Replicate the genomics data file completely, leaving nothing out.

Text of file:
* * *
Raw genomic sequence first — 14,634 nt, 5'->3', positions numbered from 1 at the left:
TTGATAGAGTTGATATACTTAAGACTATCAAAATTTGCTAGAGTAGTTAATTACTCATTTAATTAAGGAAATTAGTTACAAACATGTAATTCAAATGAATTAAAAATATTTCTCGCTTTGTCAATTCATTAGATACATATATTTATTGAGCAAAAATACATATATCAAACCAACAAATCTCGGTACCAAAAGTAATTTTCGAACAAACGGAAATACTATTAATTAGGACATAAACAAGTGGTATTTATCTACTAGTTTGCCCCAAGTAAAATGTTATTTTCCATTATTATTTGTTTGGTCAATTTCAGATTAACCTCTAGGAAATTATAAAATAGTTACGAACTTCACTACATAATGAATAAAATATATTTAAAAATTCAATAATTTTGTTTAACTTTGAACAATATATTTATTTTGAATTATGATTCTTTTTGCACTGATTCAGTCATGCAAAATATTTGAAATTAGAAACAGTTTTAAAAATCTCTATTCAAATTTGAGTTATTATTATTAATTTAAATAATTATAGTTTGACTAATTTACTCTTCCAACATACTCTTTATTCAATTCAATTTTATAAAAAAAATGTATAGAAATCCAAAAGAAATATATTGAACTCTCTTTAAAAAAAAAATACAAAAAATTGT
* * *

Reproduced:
Raw genomic sequence first — 14,634 nt, 5'->3', positions numbered from 1 at the left:
TTGATAGAGTTGATATACTTAAGACTATCAAAATTTGCTAGAGTAGTTAATTACTCATTTAATTAAGGAAATTAGTTACAAACATGTAATTCAAATGAATTAAAAATATTTCTCGCTTTGTCAATTCATTAGATACATATATTTATTGAGCAAAAATACATATATCAAACCAACAAATCTCGGTACCAAAAGTAATTTTCGAACAAACGGAAATACTATTAATTAGGACATAAACAAGTGGTATTTATCTACTAGTTTGCCCCAAGTAAAATGTTATTTTCCATTATTATTTGTTTGGTCAATTTCAGATTAACCTCTAGGAAATTATAAAATAGTTACGAACTTCACTACATAATGAATAAAATATATTTAAAAATTCAATAATTTTGTTTAACTTTGAACAATATATTTATTTTGAATTATGATTCTTTTTGCACTGATTCAGTCATGCAAAATATTTGAAATTAGAAACAGTTTTAAAAATCTCTATTCAAATTTGAGTTATTATTATTAATTTAAATAATTATAGTTTGACTAATTTACTCTTCCAACATACTCTTTATTCAATTCAATTTTATAAAAAAAATGTATAGAAATCCAAAAGAAATATATTGAACTCTCTTTAAAAAAAAAATACAAAAAATTGT